After the first bracket performed, the first elimination happened. I don't think it was any surprise that the scrappy high schoolers had gone as far as they could go, and Eleventh Hour was out of the competition.Bracket Two Singers:
5. The Backbeats, from Los Angeles, sang The Script's "Breakeven"
Really nice song choice, and a creative arrangement, but along the same emotional, heartbroken lines as "If I Were a Boy" from last week. This performance seemed shakier than episode #1. The second female soloist is definitely not as strong as Joanna, last week's soloist. They still had great emotion and dynamics, but there were many rough spots, pitch-wise. They could stand to do something a little more upbeat next week.
6. Committed, from Huntsville, sang One Republic's "Apologize"
There was lots of intricacy in this arrangement, and they pulled every note of it off. I will say they are better at the moving chords than they are when each singer has his own instrument line. I did hear the occasional slight moment of off-ness, but this is being nitpicky. They sounded awesome.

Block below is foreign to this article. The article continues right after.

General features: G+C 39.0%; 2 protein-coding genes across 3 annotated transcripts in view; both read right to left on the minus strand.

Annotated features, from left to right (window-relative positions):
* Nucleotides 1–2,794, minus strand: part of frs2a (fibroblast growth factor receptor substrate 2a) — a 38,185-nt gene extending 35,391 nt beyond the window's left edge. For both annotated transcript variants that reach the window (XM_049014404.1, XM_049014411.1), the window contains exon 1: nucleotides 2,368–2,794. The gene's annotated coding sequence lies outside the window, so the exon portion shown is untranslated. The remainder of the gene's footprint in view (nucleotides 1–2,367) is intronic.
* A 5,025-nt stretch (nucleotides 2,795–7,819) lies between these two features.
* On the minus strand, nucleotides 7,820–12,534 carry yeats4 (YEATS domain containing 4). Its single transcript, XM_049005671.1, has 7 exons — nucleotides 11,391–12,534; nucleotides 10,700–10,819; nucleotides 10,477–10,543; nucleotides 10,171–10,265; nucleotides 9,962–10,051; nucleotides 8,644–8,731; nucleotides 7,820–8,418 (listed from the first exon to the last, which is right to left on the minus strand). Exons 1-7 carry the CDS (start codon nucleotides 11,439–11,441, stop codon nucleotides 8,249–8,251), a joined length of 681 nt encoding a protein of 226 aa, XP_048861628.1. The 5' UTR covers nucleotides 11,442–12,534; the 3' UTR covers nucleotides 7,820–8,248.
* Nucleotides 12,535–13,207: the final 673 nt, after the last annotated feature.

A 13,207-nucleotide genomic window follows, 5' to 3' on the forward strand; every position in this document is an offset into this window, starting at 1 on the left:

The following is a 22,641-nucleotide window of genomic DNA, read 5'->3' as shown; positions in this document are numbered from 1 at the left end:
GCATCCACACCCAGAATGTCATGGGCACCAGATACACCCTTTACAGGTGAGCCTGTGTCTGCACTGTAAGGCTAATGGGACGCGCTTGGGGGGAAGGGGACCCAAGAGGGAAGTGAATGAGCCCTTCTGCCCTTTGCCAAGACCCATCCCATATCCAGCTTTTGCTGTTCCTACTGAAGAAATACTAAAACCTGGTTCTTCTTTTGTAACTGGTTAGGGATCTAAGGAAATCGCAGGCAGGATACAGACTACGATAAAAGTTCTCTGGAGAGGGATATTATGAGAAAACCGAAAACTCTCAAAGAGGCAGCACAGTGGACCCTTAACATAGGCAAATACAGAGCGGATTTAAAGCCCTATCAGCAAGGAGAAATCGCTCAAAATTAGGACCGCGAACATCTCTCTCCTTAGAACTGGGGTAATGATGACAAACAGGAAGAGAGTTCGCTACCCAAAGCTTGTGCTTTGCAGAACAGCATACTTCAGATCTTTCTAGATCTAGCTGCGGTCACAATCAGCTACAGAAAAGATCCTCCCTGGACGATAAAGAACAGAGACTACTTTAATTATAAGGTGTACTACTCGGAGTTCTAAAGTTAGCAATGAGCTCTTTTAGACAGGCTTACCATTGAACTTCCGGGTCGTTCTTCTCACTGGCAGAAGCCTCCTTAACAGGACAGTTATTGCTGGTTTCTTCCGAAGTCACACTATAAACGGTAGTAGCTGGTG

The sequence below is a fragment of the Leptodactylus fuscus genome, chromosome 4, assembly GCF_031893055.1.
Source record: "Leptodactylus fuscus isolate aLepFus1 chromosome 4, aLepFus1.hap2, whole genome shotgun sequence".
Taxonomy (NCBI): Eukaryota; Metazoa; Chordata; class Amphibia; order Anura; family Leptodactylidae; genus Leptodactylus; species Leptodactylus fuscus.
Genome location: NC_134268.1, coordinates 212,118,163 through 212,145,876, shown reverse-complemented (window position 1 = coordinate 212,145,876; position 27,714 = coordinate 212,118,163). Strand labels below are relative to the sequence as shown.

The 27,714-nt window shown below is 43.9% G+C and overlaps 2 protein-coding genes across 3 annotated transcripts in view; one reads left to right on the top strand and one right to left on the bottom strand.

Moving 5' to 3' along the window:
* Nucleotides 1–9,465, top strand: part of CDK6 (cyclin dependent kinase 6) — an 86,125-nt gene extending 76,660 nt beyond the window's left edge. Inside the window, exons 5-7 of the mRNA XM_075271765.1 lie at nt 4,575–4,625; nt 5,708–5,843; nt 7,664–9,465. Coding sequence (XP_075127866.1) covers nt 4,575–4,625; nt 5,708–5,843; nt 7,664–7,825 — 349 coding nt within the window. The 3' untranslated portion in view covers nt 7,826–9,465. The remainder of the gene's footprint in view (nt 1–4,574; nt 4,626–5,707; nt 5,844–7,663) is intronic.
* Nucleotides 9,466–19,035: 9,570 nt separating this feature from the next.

7. Groove for Thought, from Seattle, sang Mike Posner's "Cooler Than Me"
Another group with a consistent style that they adapt their song choices to, as opposed to adapting as a group to sing a song in its original style. Actually, I'm not really that familiar with this song, so I'm not sure how creative the arrangement was, but I'm guessing pretty creative :) They were tighter this week than last, and they nailed their sound and their style, but I'm just not sure they will bring enough variety each week to excite people. They need to bring some variety next week, I think.
8. The Whiffenpoofs, from Yale University, sang Michael Buble's "I Just Haven't Met You Yet"
Well, you know I wasn't a huge fan of their episode #1 performance, and this didn't do much to win me over. It was cheesy, plain and simple. I don't like the song to begin with, which didn't help them. And their bassist bugs me. Let me tell you how I really feel.
Bracket #2's elimination also seemed obvious to me: The Whiffenpoofs were out, and they deserved to be. Groove for Thought was the other weak performance from this bracket, so they're on notice to step it up a notch.
Another week of great singing and creative arrangements on The Sing-Off. This is my sleeper hit of the winter!